“I stick with it. I say, `This is how I shoot,”‘ Ball said. “I’m confident in it and I feel good letting it go. I came here and they tried to adjust it a little, but I’m like, `Ah, this is how I shoot.”‘

Charlotte got the win over the Rockets 119-94 behind Ball and his shooting.

3) Would the Toronto Raptors trade Kyle Lowry?

There was an uproar in Toronto when Masai Ujiri traded fan-favorite DeMar DeRozan — this was the guy who stuck with the Raptors when he had other options, he was an All-Star and beloved by the fan base. Of course, the Raptors got back Kawhi Leonard, who led them to the franchise’s first title, so all was forgiven.

That uproar would be nothing compared to the cries if the Raptors were to trade the greatest Raptor of all-time: Kyle Lowry. The rumors are out there that the Raptors are considering it, but would Toronto really do it?

There would certainly be interest in the 34-year-old All-Star point guard averaging 17 points and 6.7 assists this season. Right now, the trade market is slow, with very few sellers and plenty of potential buyers — it is a seller’s market and Lowry would fetch a premium price. That said, constructing a deal for a guy making $30 million in the final year of his contract — teams would see him as a rental — is not easy, and he likely would not draw offers as large as the Raptors would hope.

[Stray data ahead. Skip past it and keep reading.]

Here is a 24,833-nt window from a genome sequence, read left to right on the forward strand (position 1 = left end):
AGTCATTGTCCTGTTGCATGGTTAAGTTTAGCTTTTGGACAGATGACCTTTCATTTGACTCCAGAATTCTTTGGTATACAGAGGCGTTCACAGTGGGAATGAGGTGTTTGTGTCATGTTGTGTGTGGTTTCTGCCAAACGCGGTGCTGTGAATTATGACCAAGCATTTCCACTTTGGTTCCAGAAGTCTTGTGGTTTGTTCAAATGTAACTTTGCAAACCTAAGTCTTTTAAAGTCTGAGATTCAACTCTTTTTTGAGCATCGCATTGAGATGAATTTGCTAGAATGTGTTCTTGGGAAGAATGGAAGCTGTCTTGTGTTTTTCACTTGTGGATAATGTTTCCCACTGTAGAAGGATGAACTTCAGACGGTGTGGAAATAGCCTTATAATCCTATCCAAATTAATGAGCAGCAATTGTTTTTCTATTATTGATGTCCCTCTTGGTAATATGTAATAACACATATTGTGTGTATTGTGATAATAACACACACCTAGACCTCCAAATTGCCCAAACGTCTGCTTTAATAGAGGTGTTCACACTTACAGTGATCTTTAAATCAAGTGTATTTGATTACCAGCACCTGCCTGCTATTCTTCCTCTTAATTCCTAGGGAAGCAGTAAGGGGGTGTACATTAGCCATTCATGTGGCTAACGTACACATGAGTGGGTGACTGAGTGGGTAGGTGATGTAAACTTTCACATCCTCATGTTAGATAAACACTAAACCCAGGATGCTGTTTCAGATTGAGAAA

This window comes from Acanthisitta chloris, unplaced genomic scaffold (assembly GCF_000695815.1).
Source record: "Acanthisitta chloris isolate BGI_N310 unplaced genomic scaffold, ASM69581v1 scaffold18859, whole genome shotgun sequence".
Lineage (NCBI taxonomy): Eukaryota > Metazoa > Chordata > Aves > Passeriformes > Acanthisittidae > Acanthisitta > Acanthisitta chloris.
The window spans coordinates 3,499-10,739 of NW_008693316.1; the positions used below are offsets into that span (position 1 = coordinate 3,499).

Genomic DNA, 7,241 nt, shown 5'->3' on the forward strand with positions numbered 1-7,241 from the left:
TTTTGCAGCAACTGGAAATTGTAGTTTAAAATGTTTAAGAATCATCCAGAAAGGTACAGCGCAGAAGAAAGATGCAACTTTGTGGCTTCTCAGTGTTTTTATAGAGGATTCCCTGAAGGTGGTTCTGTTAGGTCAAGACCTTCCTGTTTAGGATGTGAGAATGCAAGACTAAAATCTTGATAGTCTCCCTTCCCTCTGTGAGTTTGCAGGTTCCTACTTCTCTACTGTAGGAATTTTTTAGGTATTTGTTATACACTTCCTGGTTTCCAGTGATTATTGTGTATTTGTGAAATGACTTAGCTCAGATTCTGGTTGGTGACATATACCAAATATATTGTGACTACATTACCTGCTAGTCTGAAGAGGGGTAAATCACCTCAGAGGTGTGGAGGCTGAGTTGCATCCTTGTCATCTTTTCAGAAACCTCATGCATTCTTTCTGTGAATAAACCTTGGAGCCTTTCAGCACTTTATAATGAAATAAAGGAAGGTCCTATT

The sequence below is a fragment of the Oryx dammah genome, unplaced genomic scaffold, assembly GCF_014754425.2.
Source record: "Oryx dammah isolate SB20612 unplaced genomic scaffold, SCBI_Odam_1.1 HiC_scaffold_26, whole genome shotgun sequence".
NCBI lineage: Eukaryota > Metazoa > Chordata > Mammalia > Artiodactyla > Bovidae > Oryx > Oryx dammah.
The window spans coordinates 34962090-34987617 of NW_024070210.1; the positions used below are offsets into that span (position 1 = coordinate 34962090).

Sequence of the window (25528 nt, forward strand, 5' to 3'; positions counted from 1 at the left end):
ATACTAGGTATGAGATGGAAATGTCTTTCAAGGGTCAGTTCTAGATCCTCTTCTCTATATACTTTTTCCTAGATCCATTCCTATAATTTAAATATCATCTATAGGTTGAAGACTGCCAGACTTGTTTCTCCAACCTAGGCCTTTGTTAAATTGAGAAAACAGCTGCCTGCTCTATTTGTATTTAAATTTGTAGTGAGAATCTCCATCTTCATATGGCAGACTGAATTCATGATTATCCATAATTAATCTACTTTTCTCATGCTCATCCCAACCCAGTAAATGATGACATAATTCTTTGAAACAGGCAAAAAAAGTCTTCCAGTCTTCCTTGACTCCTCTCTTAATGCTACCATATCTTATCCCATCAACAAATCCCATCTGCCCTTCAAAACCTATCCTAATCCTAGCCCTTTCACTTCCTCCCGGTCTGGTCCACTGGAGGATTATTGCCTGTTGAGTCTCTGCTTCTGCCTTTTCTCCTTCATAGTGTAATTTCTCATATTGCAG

Toronto has a decision to make with this season: Do they consider trading Lowry and other veterans to start the rebuild around Pascal Siakam, OG Anunoby, and Fred VanVleet? Or, do they make a trade for a center such as Andre Drummond — Toronto is not the same without Marc Gasol and Serge Ibaka in the paint — climb up out of the play-in series level they are at now, and make another run at it.

Don’t bet on a Lowry trade out of Toronto, although teams will ask.

However, will Lowry re-sign with Toronto as a free agent next offseason? That is a very different question.

Pelican’s Green says Zion ‘dominated the scrimmage pretty much’


The Zion hype train keeps right on rolling. First were the reports he was in the best shape of his life, then he walked into media day and it looked like he is.

Now Zion has his own hype man in Pelicans coach Willie Green, who said he dominated the first day of team scrimmages. Via Andre Lopez of ESPN.

“Z looked amazing,” Pelicans coach Willie Green said on Wednesday afternoon. “His strength, his speed. He dominated the scrimmage pretty much.”

“What stood out was his force more than anything,” Green said. “He got down the floor quickly. When he caught the ball, he made quick decisions. Whether it was scoring, finding a teammate. It was really impressive to see.”

Reach for the salt shaker to take all this with — it’s training camp scrimmages. Maybe Zion is playing that well right now — he’s fully capable, he was almost an All-NBA player in 2020-21 (eighth in forward voting) before his foot injury — but we need to see it against other teams. In games that matter. Then we’ll need to see it over a stretch of time.